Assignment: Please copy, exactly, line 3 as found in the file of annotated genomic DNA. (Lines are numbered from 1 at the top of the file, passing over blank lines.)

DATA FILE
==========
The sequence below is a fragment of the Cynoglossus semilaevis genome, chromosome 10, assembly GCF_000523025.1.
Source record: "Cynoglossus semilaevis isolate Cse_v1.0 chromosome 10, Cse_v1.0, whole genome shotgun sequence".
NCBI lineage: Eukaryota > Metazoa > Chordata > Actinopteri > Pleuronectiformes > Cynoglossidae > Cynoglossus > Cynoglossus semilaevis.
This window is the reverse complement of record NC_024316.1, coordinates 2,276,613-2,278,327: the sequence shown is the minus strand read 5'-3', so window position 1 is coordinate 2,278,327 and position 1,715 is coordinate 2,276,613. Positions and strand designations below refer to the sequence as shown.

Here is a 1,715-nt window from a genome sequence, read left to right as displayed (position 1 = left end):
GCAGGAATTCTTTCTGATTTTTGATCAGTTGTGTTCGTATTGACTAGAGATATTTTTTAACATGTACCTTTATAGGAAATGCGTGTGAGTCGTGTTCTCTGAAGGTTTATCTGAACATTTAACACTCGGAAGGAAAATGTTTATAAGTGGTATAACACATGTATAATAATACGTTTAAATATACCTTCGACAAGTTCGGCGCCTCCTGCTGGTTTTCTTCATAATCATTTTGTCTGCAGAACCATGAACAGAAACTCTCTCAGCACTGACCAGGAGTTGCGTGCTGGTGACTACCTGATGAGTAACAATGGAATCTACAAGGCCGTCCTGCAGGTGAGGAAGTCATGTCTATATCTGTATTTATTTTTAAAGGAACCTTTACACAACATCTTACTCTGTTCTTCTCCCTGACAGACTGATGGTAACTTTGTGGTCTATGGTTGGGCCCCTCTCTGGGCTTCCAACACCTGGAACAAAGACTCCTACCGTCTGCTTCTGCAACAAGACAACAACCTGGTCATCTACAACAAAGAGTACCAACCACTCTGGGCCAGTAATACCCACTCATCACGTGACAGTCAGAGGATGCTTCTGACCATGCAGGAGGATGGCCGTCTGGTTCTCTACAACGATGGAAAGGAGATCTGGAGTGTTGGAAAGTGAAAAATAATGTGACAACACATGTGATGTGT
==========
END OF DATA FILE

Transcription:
NCBI lineage: Eukaryota > Metazoa > Chordata > Actinopteri > Pleuronectiformes > Cynoglossidae > Cynoglossus > Cynoglossus semilaevis.